So: your precondition that a module linked as DLL may be loaded as EXE and vice versa does not hold!

          17. kantos says:

            This is actually all documented in the linker documentation, you don’t even need to do any of that work… you can tell NTLOADER exactly what you want called, that said you DO need to meet your side of the contract if you’re going to do that.

          18. Stefan Kanthak says:

            No, you can’t tell NT’s module loader HOW to call the entry point: this is, as Raymond Chen already wrote, an implementation detail. JFTR: you can specify any symbol you like with /ENTRY: to the linker. If this symbols prototype but does not match the prototype expected by NT’s module loader your module will crash, sooner or later: _DLLMainCRTStartup(HMODULE, DWORD, LPVOID) differs from [w]MainCRTStartup()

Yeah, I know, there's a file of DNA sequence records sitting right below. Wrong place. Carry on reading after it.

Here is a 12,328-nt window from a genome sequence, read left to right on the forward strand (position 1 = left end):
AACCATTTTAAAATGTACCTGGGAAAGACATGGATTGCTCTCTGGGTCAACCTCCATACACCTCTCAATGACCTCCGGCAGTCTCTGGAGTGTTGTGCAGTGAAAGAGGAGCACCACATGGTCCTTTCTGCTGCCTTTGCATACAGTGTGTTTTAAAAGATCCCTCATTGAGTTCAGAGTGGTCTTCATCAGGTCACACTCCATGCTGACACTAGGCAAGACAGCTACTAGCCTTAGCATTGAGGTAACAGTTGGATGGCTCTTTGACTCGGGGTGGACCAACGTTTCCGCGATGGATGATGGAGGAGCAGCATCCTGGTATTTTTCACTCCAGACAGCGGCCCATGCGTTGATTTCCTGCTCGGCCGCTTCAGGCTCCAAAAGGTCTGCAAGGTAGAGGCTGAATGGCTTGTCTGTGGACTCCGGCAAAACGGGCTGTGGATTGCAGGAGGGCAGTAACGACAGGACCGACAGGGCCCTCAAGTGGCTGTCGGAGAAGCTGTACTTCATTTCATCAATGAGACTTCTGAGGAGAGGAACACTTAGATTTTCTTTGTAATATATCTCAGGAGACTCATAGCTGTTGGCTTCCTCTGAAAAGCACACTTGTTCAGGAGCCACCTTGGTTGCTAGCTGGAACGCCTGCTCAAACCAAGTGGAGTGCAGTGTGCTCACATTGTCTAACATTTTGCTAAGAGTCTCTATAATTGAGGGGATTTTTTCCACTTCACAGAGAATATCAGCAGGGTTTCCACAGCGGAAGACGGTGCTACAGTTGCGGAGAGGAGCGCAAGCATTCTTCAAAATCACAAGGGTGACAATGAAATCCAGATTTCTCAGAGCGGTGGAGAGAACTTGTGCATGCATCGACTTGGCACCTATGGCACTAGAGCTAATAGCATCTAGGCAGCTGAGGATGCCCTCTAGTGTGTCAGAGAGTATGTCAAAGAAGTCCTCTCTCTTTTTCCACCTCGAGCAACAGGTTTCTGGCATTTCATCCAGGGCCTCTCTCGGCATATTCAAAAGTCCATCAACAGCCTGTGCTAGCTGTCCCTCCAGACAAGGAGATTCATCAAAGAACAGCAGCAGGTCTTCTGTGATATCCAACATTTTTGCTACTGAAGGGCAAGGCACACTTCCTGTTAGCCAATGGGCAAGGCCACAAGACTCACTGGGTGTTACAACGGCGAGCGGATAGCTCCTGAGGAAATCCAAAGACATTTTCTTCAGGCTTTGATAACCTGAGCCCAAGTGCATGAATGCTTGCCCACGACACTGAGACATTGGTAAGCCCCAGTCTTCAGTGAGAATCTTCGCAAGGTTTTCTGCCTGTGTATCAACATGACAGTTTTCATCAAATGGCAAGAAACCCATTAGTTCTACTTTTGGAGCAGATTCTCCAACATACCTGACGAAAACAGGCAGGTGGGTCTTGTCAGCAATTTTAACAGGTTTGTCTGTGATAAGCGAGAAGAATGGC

2. Darran Rowe says:

          After playing around a lot with the raw entry point, it may surprise you to learn that you don’t have to call ExitProcess.
          While it is true that the CRT/VCRuntime source shows that after it returns from (w)main or (w)WinMain it calls exit, this is just an easy way to invoke the process cleanup. Returning from the entry point function exits the process naturally, in fact the exit in general is only called for unmanaged applications. This could change at some point in the future. So again, this is relying on an implementation detail.

          1. Stefan Kanthak says:

            Simply returning from [w]WinMainCRTStartup() does NOT terminate the process if there is a secondary thread running.
            I don’t like zombies.

          2. Medinoc says: